St. Petersburg’s Stadium

History

While it might not be obvious from looking at the finished product, the brand-new St. Petersburg Stadium was, in many ways, a disaster. It ran more than five times over budget and was 514% late. At a rumored cost of $1.5 billion, it is likely the most expensive football stadium ever built. Like the 2014 Olympics in Sochi, the construction was viewed as a symbol of the corruption and incompetence that has flourished under Vladimir Putin’s rule.

A former St. Petersburg vice-governor admitted to accepting a bribe of over $300,000. The project was also the subject of an extensive investigative report by the Norwegian magazine Josimar, which documented the 110 North Koreans working on the stadium essentially as slaves.

Even when the stadium was completed, there were problems with the result. The ground under the pitch vibrated, the roof leaked, and it is far from public transportation. Stadium representatives had to fix a mini PR crisis after Portugal’s star player Cristiano Ronaldo described the grass as “somewhat too long.”

Russia has had time to iron out these problems. The 2017 Confederation Cup passed without major incidents, and hopefully this year’s spectators will be able to enjoy the admittedly beautiful stadium. Zenit fans have certainly learned to love their new home since 2017, when it was leased to the team for the next 49 years, at the cost of one ruble (less than two cents).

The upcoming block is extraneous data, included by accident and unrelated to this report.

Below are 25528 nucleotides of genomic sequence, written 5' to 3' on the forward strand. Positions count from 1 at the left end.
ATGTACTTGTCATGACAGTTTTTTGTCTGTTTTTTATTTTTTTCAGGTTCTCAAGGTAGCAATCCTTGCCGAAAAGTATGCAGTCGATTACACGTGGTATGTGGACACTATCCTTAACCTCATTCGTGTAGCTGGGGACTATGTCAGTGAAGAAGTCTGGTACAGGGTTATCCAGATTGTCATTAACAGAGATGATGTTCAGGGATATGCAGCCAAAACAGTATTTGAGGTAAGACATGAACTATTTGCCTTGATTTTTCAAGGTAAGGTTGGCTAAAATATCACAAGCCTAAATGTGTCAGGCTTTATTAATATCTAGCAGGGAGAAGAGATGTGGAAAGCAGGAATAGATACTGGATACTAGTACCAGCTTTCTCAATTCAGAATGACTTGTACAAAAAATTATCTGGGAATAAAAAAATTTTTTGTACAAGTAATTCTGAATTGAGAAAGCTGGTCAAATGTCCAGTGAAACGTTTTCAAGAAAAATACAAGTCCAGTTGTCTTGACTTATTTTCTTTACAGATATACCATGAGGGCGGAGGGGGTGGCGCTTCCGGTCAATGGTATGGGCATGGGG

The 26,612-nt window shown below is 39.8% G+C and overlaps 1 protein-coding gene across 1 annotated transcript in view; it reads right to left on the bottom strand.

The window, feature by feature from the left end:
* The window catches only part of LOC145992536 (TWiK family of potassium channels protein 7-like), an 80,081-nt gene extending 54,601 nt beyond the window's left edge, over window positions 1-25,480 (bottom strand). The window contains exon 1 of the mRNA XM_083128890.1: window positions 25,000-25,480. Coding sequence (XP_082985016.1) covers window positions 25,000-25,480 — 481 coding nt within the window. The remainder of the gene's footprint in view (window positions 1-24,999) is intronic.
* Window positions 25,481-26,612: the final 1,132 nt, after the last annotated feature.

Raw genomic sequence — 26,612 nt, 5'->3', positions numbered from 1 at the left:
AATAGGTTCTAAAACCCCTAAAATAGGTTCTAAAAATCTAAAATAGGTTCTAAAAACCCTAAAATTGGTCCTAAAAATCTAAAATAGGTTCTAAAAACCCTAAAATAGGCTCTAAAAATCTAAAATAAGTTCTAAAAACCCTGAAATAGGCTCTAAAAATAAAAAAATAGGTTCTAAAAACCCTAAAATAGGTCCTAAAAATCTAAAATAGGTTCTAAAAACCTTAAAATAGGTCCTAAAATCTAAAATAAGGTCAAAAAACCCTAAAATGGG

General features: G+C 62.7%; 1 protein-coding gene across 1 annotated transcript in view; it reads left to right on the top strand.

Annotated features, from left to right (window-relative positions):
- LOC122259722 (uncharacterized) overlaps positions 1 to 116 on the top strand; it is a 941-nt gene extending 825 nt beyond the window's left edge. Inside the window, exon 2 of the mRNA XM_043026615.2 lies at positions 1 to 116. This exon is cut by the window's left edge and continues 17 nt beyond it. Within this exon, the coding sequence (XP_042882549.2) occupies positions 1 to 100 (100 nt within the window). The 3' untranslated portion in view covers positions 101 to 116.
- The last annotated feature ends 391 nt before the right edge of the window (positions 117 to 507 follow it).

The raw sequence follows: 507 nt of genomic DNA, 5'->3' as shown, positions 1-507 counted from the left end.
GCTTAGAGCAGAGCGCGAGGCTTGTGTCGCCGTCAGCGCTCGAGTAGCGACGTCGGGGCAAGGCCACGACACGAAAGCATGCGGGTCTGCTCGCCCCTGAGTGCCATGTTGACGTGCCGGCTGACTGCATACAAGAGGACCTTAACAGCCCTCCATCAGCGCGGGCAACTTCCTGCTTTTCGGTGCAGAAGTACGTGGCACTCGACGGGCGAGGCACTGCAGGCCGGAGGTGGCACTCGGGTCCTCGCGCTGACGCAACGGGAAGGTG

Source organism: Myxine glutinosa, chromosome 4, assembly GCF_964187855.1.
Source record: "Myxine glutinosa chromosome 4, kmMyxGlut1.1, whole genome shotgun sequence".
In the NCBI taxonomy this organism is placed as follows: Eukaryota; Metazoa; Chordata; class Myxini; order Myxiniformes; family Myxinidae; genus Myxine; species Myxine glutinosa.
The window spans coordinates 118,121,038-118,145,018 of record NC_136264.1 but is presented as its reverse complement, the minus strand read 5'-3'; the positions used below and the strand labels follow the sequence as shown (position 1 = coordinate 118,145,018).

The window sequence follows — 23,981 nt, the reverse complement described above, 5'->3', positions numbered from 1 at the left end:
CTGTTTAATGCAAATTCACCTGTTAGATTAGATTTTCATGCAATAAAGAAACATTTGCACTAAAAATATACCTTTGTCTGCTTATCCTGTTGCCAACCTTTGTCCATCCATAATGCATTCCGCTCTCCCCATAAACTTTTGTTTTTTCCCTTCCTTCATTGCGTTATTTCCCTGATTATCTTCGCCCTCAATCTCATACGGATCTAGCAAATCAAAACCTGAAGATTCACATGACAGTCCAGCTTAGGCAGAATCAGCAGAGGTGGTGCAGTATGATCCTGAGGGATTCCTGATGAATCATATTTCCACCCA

Architecture and Location

The structure itself is a marvel. It was designed by Japanese architect Kisho Kurokawa, and is affectionately called the “spaceship.” Indeed, this 67,000-seat arena looks ready to rocket off into space.

The location could not offer better views. It is perched on the tip of Krestovsky Island, which is surrounded by the Neva River and the Gulf of Finland. Much of the rest of the island is dominated by a large park. Here you will find a petting zoo for post-traumatic goat feeding in case your team loses, and scream-inducing roller coasters, if you haven’t lost your voice shouting from the stadium stands.

Getting There

One of the main gripes from spectators about the arena is its lack of nearby public transportation. The nearest metro station is Krestovsky Ostrov, easily a 20-minute walk away. The authorities have promised shuttle buses on game days, but they won’t stop any closer to the stadium. The shuttles will run from the airport, and the metro stations Ploshchad Vosstaniya, Petrogradskaya and Vyborgskaya.

themoscowtimes.com